, Volume 53, Issue 8, pp 1743-1753
Date: 28 Apr 2010

Insulin analogues differently activate insulin receptor isoforms and post-receptor signalling



Five insulin analogues, with modified insulin-like molecular structures, are currently approved for treating diabetic patients. They activate cell signalling and biological responses via insulin receptor isoforms (IR-A and IR-B), each having specific characteristics for eliciting cell responses. The molecular and biological effects of these analogues on receptor isoforms in comparison to native insulin are not well defined, and their effects on the IGF1 receptor (IGF1R) are controversial. The characterisation of these effects was the aim of the present study.


Short-acting (insulin lispro [B28Lys,B29Pro human insulin], insulin aspart [B28Asp human insulin], insulin glulisine [B3Lys,B29Glu human insulin]) and long-acting (insulin glargine [A21Gly,B31Arg,B32Arg human insulin], insulin detemir [B29Lys(ε-tetradecanoyl),desB30 human insulin]) insulin analogues were studied in three engineered cell models (R, IGF1R-deprived mouse fibroblasts transfected with either only human IR-A or IR-B or IGF1R). Receptor binding and phosphorylation, AKT and extracellular signal-regulated kinase (ERK) activation, cell proliferation and colony formation were evaluated after exposing the cells to each analogue and were compared with insulin, IGF1 and the carcinogenic analogue B10Asp.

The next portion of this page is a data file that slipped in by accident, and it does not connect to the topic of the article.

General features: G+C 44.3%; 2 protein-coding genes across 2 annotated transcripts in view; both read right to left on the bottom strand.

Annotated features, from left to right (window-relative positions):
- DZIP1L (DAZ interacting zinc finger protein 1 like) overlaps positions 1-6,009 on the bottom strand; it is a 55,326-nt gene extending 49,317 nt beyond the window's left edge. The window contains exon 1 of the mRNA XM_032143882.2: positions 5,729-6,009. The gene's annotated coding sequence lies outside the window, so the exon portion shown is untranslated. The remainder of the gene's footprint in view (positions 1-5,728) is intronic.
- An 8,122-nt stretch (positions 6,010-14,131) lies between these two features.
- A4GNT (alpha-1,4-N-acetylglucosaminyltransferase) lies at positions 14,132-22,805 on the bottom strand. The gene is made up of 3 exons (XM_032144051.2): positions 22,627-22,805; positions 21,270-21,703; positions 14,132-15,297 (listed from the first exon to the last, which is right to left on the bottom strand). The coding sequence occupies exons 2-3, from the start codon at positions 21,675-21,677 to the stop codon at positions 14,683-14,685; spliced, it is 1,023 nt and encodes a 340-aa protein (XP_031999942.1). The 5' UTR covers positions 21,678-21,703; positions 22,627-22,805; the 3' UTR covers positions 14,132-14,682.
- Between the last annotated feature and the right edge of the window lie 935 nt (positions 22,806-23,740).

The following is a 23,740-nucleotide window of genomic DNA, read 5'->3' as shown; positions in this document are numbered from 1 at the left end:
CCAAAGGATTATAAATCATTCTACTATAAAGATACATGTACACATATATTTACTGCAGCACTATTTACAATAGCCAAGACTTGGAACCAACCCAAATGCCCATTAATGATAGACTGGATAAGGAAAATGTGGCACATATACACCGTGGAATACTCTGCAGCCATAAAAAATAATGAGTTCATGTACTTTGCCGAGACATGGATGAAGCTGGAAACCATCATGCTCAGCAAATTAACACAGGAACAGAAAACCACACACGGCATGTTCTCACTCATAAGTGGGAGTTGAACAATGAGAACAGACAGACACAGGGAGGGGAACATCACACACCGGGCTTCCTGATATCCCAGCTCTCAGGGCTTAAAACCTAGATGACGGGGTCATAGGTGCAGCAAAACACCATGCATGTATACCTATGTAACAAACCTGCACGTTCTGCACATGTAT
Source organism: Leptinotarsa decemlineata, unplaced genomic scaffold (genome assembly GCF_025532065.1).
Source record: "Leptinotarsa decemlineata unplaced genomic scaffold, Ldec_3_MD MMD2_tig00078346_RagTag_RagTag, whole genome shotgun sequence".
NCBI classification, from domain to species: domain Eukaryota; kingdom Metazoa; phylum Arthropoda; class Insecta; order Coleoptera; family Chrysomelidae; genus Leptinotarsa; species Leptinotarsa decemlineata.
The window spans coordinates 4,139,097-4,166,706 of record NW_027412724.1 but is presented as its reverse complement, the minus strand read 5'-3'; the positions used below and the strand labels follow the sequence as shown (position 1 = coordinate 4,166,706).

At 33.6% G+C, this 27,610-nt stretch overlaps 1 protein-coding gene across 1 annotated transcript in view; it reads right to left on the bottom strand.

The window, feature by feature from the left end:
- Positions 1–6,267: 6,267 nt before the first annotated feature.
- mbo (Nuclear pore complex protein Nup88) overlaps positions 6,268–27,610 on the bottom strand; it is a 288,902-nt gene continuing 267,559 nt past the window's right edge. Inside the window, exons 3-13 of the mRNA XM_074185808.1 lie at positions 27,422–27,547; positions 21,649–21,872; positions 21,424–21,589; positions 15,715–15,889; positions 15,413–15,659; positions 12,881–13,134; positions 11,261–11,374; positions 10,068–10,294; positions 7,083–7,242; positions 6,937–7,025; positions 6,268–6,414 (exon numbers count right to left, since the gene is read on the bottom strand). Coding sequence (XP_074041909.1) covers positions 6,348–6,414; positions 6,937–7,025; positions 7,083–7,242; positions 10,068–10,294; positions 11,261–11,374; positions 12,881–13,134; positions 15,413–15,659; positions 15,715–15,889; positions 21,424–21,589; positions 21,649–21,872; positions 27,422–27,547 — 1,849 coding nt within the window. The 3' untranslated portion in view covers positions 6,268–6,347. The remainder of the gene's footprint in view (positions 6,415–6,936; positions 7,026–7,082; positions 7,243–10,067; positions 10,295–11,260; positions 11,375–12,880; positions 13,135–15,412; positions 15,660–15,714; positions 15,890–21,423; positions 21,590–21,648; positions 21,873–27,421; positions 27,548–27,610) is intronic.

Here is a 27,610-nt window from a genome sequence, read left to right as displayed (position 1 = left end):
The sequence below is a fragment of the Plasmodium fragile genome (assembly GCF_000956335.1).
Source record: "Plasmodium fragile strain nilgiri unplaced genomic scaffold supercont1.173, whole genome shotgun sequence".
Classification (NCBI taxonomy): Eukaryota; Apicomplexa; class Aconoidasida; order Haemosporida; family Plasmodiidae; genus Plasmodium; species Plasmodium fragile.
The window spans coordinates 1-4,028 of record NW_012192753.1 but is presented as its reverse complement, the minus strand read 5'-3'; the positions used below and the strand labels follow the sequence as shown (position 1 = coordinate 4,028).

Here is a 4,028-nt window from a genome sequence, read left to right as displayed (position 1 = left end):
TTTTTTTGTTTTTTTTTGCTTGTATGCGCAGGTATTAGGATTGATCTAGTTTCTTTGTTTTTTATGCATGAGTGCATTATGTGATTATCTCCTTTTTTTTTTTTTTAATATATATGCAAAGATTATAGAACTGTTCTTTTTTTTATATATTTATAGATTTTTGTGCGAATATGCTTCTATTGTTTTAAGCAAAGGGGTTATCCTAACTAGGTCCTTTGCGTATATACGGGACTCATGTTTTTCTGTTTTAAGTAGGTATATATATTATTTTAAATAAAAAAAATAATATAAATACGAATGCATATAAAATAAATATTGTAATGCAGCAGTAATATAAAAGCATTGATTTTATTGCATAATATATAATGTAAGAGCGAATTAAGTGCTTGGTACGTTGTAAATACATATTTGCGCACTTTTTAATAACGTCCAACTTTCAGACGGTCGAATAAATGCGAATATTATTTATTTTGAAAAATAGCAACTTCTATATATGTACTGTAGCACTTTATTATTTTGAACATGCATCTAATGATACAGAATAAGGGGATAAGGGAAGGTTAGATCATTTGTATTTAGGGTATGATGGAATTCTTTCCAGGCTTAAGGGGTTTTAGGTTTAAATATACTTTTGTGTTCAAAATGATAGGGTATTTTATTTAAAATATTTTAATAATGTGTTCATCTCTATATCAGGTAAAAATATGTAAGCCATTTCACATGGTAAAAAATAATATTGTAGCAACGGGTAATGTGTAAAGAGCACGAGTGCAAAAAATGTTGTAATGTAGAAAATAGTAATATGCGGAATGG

All short-acting insulin analogues produced molecular and biological effects similar but not identical to those of insulin. Relative to insulin, long-acting analogues more strongly activated the ERK pathway via both IR-A and IGF1R as well as increased cell proliferation. At the concentration tested, no analogue (except B10Asp via IR-A) had increased transforming activity.


Cell models that permit comparisons of the activity of insulin to that of insulin analogues via each receptor individually indicate that only minor differences exist between insulin and short-acting analogues. By contrast, long-acting analogues activate the mitogenic signalling pathway more effectively than insulin and cause increased cell proliferation.